Slides: Object-oriented simulation
     
  6. Film
    Film form; Space and time; Programming: Text adventure games
    Assignments: Narrative 2; Text adventure game.
    Media: Citizen Kane (Orson Welles, 1941)
    Slides: More on the adventure game
     
  7. Appropriation
    Contemporary images garnered from the past; Appropriation; Narrative 2 crit; Programming: Event-based programming
    Media: The Eternal Sunshine of the Spotless Mind (Michael Gondry, 2004).
     
  8. Polyphony
    Theory of polyphony; Programming: ALGOL-style syntax; Static typing.
    Assignments:
    audio 2
    Media:
  9. Sound and image
    Sound and image; Programming quiz (in class, Wednesday).
    Assignments: Final project
     
  10. Wrap up
    Audio 2 crit., TBD.
     
  11. Final Crit
    Monday, June 6, 7pm-10pm.  Attendance mandatory.

Grading

Grading will be based on the following components:

Attendance

This is a studio art course in addition to a programming course.  It involves a process of active apprenticeship that takes place during class.  Moreover, not all of the lecture materials will be covered by readings or will be available on the web.  Therefore, as with other studio art courses, attendance is required.  Unexcused absences, tardiness, or leaving early may lower your grade by a full letter grade.

Late penalties

Cheating policy for programming assignments

[Sorry this is so long; it's essentially a catalog of every misunderstanding we've ever had in class, along with what our policy is on it.  So please read this - you will be held responsible for understanding it. ]

You are encouraged to consult with other students, and even to ask them for help. Working with other students is often more enjoyable and allows you to learn ideas faster with less frustration.

For some assignments, you may be allowed, or even required to work with other students on your program. On these assignments, you will all work together on one program that you submit as a group. These assignments will be rare and will be clearly marked as group assignments.

For all other assignments, however, you must write your own code. You are allowed and encouraged to discuss the problem set with other students, but it is not acceptable to:

Every term, a couple of groups of students get caught cheating and claim they didn't realize they were cheating. For this reason, we will adopt the "edit contamination policy":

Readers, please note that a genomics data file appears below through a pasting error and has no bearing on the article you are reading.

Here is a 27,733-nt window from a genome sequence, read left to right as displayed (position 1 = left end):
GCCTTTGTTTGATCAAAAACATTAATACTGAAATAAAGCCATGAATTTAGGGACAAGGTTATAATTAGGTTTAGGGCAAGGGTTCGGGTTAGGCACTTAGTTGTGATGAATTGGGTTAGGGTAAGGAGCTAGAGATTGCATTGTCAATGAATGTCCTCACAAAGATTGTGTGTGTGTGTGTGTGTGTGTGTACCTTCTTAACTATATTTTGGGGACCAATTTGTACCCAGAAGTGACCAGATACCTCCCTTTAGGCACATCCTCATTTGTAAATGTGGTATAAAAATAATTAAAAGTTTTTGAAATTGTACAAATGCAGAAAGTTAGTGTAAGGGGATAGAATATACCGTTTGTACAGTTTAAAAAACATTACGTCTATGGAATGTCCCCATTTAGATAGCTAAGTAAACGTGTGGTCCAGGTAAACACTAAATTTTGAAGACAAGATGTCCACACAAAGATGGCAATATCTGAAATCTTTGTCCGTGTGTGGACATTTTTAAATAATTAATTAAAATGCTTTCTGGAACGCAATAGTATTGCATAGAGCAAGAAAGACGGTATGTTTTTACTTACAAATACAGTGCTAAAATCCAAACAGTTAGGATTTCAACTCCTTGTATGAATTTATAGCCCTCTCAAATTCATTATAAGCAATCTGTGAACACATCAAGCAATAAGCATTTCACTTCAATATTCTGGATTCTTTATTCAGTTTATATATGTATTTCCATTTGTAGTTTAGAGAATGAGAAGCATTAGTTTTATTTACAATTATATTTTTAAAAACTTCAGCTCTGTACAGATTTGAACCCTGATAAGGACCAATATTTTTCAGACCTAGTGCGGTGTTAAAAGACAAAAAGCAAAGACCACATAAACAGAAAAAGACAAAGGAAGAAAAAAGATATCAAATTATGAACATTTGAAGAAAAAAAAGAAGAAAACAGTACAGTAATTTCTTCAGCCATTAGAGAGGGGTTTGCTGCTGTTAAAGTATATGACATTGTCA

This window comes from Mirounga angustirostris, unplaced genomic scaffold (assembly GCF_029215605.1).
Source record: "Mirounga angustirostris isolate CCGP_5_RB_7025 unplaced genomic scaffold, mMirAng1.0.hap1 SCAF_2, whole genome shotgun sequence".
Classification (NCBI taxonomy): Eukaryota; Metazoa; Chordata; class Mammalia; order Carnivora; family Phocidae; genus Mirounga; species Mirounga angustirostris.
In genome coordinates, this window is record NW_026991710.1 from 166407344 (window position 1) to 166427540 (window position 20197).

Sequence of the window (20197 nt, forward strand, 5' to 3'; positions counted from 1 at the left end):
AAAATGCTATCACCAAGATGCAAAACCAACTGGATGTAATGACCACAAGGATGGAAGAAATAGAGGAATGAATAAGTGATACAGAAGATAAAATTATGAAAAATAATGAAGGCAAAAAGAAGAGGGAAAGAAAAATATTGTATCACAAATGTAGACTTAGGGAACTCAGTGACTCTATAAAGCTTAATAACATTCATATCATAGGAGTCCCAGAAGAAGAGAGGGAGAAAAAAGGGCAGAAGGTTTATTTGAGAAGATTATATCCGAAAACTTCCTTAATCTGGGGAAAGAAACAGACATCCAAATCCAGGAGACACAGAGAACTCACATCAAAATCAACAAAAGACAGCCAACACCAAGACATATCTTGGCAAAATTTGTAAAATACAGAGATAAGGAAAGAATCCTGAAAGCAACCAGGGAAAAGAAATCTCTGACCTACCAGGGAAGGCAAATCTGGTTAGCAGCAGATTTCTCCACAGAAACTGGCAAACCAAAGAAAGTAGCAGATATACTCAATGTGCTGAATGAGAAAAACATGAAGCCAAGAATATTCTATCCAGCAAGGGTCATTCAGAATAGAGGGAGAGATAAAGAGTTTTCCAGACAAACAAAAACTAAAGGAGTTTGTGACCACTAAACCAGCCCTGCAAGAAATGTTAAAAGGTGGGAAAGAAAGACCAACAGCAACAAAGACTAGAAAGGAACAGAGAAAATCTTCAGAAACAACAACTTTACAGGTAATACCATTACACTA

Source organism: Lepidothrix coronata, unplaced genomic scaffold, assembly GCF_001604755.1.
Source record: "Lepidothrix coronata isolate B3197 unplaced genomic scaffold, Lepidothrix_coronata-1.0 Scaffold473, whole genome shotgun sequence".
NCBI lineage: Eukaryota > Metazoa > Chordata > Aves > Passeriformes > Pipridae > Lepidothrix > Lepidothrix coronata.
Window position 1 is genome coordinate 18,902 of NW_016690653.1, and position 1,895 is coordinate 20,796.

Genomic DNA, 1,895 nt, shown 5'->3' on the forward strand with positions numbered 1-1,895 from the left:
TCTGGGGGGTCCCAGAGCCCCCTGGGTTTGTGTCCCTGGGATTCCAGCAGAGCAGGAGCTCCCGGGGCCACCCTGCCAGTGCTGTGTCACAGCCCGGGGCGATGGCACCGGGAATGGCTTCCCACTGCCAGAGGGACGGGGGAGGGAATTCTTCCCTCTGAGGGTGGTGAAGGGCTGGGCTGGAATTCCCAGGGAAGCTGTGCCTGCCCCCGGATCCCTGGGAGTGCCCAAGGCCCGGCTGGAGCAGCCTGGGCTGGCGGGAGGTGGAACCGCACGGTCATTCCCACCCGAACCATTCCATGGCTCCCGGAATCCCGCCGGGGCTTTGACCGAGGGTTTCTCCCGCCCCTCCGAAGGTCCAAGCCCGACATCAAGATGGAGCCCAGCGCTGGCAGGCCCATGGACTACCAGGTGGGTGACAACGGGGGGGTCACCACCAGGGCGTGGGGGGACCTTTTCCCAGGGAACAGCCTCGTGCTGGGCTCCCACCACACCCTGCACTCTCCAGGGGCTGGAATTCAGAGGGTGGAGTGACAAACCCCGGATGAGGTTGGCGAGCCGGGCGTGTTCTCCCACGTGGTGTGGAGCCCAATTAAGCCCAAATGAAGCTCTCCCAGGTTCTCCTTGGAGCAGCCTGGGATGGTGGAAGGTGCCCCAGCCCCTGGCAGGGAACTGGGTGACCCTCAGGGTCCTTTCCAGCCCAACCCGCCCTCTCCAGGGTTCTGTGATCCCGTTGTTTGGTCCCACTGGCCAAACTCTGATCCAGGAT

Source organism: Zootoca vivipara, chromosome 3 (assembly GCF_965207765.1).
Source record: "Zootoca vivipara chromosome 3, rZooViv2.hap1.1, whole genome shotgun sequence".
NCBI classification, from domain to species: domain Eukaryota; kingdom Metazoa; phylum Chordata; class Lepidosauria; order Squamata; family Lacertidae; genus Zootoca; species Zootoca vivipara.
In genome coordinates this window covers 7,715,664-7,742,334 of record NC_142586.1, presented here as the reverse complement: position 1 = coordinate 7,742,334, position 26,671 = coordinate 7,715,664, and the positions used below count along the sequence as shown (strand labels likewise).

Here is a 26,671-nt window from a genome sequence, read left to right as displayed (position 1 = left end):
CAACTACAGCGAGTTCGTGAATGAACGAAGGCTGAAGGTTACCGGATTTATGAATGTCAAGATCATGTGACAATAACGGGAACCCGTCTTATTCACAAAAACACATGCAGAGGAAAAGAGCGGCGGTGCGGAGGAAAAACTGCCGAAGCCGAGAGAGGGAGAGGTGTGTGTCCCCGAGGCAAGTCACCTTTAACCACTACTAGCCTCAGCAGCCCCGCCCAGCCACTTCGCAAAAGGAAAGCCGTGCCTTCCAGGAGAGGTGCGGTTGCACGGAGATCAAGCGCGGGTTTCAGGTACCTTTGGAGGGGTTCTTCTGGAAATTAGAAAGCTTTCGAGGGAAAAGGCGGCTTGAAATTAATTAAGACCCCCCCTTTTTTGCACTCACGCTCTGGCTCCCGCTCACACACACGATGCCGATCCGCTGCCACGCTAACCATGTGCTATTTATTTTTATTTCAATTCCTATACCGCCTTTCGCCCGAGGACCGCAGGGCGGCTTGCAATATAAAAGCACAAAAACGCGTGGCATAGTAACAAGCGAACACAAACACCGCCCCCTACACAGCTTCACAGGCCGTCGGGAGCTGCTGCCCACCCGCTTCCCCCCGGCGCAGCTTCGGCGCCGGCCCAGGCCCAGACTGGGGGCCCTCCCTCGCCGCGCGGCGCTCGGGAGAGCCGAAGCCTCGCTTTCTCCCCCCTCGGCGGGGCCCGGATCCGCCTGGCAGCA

In other words:

For those of you who want to grow up to be lawyers:

That said, we do still want to encourage you to work together. In particular the following are acceptable and encouraged:

So basically, you can get lots of help from friends, but you have to (at a minimum) do all the typing.

For further information, see Northwestern's policy statement on academic integrity, below.

University policy statements

Students with Disabilities

In compliance with Northwestern University policy and equal access laws, the instructors are available to discuss appropriate academic accommodations that you may require as a student with a disability.  Request for academic accommodations need to be  made during the first week of the quarter, except for unusual circumstances, so arrangements can be made. Students are encouraged to register with Services for Students with Disabilities (SSD) for disability verification and for determination of reasonable academic accommodations.  For more information, visit: http://www.northwestern.edu/disability/.

Academic Integrity at Northwestern

[See also the policy on cheating on programs, above]

Students are expected to comply with University regulations regarding academic integrity. If you are in doubt about what constitutes academic dishonesty, speak to one of the instructors before the assignment is due and/or examine the University web site. Academic dishonesty includes, but is not limited to cheating on an exam (e.g., copying others' answers, providing information to others, using a crib sheet) or plagiarism of a paper (e.g., taking material from readings without citation, copying another student's paper). Failure to maintain academic integrity on an assignment will result in a loss of credit for that assignment - at a minimum. Other penalties may also apply. The guidelines for determining academic dishonesty and procedures followed in a suspected incident of academic dishonesty are detailed on the website.  For more information, visit: http://www.communication.northwestern.edu/programs/undergraduate/policies_procedures/academic_integrity/